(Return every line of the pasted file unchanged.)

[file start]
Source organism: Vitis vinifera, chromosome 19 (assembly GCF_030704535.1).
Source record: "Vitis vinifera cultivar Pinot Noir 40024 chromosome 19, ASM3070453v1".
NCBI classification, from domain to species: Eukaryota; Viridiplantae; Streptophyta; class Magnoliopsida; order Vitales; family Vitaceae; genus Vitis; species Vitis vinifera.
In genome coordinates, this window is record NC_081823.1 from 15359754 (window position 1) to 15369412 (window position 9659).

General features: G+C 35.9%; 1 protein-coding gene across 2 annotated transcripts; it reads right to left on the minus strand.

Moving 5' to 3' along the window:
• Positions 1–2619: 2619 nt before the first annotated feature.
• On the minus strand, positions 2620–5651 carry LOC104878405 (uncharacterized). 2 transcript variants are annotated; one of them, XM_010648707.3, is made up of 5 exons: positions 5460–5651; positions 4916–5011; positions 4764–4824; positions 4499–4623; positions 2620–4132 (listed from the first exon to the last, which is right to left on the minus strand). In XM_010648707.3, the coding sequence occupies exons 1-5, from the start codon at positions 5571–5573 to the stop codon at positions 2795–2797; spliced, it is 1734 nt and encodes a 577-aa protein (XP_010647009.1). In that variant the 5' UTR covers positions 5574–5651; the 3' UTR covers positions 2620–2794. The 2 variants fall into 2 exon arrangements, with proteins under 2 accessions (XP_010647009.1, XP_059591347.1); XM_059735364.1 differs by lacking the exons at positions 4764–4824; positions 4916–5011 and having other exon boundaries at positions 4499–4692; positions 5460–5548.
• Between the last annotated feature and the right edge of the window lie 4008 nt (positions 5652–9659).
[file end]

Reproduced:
Source organism: Vitis vinifera, chromosome 19 (assembly GCF_030704535.1).
Source record: "Vitis vinifera cultivar Pinot Noir 40024 chromosome 19, ASM3070453v1".
NCBI classification, from domain to species: Eukaryota; Viridiplantae; Streptophyta; class Magnoliopsida; order Vitales; family Vitaceae; genus Vitis; species Vitis vinifera.
In genome coordinates, this window is record NC_081823.1 from 15359754 (window position 1) to 15369412 (window position 9659).

General features: G+C 35.9%; 1 protein-coding gene across 2 annotated transcripts; it reads right to left on the minus strand.

Moving 5' to 3' along the window:
• Positions 1–2619: 2619 nt before the first annotated feature.
• On the minus strand, positions 2620–5651 carry LOC104878405 (uncharacterized). 2 transcript variants are annotated; one of them, XM_010648707.3, is made up of 5 exons: positions 5460–5651; positions 4916–5011; positions 4764–4824; positions 4499–4623; positions 2620–4132 (listed from the first exon to the last, which is right to left on the minus strand). In XM_010648707.3, the coding sequence occupies exons 1-5, from the start codon at positions 5571–5573 to the stop codon at positions 2795–2797; spliced, it is 1734 nt and encodes a 577-aa protein (XP_010647009.1). In that variant the 5' UTR covers positions 5574–5651; the 3' UTR covers positions 2620–2794. The 2 variants fall into 2 exon arrangements, with proteins under 2 accessions (XP_010647009.1, XP_059591347.1); XM_059735364.1 differs by lacking the exons at positions 4764–4824; positions 4916–5011 and having other exon boundaries at positions 4499–4692; positions 5460–5548.
• Between the last annotated feature and the right edge of the window lie 4008 nt (positions 5652–9659).